Page:English Caricaturists and Graphic Humourists of the nineteenth century.djvu/177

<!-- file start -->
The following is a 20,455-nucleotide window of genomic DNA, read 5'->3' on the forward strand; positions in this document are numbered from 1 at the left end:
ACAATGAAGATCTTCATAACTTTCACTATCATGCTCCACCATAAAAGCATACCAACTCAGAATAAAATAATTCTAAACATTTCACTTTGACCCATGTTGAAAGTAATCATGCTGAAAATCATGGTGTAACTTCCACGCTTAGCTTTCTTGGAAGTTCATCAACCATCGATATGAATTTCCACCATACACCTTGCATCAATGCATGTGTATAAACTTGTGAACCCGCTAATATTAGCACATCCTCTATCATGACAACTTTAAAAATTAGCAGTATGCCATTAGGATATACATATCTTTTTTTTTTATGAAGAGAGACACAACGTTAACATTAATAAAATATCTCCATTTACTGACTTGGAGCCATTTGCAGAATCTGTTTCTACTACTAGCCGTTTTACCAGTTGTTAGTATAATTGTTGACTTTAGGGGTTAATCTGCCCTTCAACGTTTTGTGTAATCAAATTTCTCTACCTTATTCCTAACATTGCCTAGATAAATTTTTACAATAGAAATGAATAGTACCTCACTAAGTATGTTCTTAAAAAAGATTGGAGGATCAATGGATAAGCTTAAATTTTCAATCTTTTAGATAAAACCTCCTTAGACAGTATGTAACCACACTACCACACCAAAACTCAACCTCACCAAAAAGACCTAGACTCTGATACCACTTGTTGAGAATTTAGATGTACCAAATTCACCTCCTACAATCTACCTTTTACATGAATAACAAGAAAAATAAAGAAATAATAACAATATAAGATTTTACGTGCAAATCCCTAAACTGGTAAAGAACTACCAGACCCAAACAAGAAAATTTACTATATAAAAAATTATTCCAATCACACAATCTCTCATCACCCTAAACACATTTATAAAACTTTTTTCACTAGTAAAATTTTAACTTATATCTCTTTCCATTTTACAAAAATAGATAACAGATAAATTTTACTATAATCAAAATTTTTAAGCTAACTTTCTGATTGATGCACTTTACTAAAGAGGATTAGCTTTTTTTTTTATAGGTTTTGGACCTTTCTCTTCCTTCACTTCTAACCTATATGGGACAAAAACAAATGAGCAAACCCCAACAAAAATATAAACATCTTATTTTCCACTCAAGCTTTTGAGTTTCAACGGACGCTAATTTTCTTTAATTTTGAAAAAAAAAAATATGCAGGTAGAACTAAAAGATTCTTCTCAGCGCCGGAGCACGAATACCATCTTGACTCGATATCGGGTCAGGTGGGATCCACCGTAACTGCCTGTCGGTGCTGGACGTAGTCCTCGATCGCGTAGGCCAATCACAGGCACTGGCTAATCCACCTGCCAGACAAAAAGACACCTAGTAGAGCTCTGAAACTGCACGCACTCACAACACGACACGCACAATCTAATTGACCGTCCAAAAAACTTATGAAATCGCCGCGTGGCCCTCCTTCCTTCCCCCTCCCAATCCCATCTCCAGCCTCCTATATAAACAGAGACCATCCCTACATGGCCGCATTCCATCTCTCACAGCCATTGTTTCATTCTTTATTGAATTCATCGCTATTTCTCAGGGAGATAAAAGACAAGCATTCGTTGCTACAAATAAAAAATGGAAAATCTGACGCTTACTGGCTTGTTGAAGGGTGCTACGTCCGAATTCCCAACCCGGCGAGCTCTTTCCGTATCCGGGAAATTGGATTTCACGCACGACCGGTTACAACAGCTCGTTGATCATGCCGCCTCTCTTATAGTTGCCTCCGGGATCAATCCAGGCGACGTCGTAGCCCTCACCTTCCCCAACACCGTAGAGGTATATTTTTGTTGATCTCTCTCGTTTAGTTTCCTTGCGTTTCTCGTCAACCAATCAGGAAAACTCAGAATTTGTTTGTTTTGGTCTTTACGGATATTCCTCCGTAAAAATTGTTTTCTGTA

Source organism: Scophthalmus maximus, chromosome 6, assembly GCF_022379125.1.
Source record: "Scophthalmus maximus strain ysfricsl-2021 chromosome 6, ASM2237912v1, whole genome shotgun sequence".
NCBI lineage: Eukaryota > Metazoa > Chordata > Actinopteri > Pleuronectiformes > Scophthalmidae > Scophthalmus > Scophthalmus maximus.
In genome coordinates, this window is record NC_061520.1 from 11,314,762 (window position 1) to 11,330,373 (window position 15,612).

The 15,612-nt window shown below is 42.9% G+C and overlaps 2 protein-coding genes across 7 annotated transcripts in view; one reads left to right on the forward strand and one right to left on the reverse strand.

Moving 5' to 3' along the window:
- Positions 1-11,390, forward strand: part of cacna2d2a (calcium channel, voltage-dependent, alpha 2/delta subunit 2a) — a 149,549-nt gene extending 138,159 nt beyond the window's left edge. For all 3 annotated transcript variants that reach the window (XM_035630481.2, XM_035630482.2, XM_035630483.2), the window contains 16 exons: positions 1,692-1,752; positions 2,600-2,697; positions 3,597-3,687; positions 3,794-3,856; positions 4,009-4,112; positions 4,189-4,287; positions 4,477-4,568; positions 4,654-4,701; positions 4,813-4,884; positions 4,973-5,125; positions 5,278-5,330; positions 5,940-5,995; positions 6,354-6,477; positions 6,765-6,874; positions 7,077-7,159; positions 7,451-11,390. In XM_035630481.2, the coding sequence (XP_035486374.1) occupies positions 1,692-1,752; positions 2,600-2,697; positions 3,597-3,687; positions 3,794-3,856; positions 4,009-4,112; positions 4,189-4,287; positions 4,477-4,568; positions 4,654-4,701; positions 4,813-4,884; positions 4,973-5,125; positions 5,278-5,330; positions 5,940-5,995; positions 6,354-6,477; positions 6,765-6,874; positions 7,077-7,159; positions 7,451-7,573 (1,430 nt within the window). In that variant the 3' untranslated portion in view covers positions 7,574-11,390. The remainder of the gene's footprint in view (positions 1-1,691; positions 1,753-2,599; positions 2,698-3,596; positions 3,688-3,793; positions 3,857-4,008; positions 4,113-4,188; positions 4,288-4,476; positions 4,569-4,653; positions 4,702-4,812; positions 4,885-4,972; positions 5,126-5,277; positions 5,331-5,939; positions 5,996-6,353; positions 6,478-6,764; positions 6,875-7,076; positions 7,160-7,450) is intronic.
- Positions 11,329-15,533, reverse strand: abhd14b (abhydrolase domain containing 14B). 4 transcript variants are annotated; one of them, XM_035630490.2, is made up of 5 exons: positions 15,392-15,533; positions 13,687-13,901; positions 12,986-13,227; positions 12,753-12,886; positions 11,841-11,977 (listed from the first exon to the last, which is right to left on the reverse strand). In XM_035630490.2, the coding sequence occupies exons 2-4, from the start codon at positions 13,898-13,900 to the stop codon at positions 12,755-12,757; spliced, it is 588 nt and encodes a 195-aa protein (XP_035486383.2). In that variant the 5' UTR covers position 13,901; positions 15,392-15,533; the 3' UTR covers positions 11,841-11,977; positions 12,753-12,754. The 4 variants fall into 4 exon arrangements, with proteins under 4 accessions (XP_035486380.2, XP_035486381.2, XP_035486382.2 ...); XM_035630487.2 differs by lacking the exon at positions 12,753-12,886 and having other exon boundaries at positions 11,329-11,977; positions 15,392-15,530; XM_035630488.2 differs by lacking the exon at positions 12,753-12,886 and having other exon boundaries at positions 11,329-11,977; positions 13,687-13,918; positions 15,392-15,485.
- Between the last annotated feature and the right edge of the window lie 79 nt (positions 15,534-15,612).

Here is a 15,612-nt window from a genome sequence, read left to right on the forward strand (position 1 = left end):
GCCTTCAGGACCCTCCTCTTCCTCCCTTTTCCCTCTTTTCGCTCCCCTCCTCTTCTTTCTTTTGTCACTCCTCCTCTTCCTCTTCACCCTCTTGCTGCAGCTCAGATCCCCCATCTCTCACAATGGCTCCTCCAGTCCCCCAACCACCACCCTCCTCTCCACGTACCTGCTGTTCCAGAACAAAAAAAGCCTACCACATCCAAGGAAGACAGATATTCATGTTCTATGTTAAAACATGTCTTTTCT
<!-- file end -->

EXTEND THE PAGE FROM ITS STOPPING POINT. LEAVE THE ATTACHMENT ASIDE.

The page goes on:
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In perusing various articles on George Cruikshank in which reference is made to the "Life in London," we have been struck with the almost utter absence of Robert Cruikshank's name; further than this, it seems to have been the almost universal impression that it was his association with George on this memorable book which secured such, reputation as Robert himself enjoyed. So far, however, was this from being the case, that not only was Robert, in 1821, a caricaturist and satirist of acknowledged reputation, but he was believed at this very time by the general public to be the cleverer artist of the two. Robert, indeed, has been treated with curious injustice in relation to this famous book, which owes its very existence (as we shall presently see) to him alone. While according to George (as in effect they do) the whole merit of the performance, many of the writers of the articles referred to acknowledge that they find it impossible to assign to him his share of the illustrations; and that difficulty will be largely increased to any one who has studied Robert Cruikshank's caricature work. The fact is that few of these famous plates will bear comparison with the best of Robert's pictorial satires; while the kindred book of the "English Spy," which was illustrated (with the exception of one plate) by Robert alone, contains designs quite equal to those which adorn the "Life in London." When it is admitted that Robert executed three parts of these illustrations, while those who have written upon him say that they are unable to identify